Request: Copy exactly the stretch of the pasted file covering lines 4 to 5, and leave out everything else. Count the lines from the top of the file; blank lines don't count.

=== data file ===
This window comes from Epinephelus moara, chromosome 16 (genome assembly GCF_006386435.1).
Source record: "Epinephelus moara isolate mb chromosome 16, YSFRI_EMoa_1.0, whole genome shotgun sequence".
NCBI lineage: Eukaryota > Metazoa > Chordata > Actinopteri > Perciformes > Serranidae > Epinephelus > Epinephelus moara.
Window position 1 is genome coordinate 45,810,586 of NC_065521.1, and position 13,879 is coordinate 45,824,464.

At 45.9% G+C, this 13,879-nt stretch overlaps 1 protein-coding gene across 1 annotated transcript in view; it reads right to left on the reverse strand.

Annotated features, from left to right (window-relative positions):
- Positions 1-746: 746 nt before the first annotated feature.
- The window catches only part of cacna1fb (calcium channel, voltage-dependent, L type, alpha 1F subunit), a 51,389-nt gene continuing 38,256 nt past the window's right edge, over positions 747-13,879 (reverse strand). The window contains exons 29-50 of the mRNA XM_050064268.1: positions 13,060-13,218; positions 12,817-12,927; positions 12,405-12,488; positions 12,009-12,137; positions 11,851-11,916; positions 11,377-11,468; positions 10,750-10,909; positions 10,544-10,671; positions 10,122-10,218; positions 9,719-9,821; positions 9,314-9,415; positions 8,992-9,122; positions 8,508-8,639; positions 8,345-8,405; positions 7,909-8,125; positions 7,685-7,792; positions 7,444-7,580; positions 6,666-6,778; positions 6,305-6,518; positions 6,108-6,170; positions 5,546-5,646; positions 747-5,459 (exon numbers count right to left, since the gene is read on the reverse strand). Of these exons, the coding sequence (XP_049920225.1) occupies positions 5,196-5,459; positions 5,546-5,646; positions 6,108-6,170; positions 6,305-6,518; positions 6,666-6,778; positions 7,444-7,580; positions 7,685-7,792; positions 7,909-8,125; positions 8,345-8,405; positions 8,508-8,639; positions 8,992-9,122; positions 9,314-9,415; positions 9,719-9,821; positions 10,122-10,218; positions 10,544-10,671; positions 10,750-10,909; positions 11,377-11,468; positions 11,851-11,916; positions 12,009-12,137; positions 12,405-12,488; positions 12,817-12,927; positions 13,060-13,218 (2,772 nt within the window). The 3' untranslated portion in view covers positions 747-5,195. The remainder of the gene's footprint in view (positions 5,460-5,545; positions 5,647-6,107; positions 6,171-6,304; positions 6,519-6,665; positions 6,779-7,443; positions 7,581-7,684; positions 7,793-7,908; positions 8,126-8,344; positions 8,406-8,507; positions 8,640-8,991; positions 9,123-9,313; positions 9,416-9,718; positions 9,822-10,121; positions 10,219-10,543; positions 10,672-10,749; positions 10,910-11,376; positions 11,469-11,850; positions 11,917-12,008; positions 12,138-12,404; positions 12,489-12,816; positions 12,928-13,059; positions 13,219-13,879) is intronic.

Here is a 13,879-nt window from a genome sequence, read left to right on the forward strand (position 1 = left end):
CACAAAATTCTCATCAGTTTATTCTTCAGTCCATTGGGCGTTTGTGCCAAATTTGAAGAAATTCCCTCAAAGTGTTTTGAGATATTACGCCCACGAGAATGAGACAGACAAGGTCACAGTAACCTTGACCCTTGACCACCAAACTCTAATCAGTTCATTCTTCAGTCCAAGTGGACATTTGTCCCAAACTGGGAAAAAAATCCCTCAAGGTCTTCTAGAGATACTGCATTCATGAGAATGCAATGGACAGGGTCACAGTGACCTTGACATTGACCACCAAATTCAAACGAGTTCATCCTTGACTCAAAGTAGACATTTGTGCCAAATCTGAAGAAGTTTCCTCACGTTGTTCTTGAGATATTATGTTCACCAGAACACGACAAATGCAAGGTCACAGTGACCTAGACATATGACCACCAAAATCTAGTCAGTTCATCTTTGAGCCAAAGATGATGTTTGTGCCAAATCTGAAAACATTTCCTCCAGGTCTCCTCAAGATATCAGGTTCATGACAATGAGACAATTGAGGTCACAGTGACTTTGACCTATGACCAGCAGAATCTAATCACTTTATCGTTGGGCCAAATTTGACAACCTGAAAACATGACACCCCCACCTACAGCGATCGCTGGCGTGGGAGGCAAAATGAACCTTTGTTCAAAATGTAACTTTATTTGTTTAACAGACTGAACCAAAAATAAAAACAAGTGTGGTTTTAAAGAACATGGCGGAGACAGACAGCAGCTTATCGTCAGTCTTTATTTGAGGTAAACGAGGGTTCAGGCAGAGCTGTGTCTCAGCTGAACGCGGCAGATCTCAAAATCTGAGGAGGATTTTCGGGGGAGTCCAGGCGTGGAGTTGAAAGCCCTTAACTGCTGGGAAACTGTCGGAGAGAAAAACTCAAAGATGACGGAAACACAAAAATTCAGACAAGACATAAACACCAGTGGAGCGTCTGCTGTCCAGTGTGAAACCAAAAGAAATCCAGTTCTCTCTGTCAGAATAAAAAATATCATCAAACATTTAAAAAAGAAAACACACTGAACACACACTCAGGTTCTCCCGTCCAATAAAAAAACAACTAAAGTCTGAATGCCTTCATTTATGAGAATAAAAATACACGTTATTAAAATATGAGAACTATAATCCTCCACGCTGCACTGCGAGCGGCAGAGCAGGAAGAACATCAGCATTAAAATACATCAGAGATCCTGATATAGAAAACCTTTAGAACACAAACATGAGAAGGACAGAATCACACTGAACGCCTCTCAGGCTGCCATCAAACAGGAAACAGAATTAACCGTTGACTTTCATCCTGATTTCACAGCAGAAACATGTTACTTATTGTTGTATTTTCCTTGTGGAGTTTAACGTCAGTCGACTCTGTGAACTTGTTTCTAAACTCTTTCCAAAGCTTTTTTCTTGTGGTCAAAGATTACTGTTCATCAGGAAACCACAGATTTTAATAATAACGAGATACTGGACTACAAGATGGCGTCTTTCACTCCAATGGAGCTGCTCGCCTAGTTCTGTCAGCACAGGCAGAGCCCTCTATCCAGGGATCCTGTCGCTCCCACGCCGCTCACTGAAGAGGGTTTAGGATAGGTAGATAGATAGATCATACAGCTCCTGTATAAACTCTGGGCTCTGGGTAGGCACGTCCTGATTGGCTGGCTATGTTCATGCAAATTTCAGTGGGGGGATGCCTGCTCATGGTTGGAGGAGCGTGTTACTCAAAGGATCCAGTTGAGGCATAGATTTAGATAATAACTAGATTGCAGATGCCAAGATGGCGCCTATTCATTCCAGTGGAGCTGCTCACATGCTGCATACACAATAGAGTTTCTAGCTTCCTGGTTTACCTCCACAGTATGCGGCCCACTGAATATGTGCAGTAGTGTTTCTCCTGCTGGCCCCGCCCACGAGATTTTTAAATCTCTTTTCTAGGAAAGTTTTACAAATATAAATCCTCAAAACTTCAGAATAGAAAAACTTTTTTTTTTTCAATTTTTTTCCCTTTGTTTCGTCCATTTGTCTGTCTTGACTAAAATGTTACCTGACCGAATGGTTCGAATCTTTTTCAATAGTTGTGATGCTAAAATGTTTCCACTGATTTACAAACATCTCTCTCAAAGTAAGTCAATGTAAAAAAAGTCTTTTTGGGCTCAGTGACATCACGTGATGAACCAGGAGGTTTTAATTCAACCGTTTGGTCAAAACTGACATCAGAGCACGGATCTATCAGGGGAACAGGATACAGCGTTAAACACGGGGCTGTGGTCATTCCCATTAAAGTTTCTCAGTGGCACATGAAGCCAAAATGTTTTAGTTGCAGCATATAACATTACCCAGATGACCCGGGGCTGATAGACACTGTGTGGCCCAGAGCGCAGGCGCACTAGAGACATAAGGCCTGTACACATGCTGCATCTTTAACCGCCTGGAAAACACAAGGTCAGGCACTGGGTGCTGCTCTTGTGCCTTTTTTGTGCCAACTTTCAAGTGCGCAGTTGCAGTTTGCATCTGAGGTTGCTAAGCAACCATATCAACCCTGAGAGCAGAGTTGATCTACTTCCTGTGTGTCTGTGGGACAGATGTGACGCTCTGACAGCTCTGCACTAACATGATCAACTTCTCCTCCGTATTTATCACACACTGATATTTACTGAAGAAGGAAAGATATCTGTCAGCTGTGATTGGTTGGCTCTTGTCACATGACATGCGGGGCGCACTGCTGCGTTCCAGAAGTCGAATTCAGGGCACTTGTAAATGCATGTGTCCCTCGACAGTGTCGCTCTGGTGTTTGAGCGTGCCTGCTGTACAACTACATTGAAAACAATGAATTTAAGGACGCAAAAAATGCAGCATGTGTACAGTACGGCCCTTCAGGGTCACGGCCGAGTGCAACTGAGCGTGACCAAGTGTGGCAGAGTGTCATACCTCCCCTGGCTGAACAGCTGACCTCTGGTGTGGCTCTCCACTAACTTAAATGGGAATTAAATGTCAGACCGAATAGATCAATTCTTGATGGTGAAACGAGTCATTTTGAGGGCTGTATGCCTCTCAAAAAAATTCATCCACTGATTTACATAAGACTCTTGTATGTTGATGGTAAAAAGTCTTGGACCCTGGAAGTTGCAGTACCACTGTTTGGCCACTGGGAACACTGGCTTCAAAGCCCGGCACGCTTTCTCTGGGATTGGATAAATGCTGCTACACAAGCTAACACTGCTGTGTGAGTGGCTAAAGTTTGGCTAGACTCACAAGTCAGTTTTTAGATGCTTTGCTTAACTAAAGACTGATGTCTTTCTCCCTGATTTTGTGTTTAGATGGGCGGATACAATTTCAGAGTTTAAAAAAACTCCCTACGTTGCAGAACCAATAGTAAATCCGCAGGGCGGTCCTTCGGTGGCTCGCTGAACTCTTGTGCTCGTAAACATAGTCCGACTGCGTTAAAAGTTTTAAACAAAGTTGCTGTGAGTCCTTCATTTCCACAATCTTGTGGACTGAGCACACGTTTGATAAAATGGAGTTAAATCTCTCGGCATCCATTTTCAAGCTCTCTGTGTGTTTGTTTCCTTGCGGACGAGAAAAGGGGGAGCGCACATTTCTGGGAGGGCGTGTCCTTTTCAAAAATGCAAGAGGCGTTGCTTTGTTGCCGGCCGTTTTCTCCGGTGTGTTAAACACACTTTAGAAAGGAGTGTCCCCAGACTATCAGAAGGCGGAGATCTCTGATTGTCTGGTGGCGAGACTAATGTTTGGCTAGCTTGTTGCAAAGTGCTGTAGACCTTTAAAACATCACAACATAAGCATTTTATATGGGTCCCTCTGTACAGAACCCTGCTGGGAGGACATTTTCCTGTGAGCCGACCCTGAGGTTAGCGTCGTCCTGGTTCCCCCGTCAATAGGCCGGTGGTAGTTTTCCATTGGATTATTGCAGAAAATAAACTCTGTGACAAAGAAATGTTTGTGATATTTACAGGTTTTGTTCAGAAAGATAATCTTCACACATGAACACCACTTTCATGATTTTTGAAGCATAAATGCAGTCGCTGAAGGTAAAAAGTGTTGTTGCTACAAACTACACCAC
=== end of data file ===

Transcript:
Window position 1 is genome coordinate 45,810,586 of NC_065521.1, and position 13,879 is coordinate 45,824,464.

At 45.9% G+C, this 13,879-nt stretch overlaps 1 protein-coding gene across 1 annotated transcript in view; it reads right to left on the reverse strand.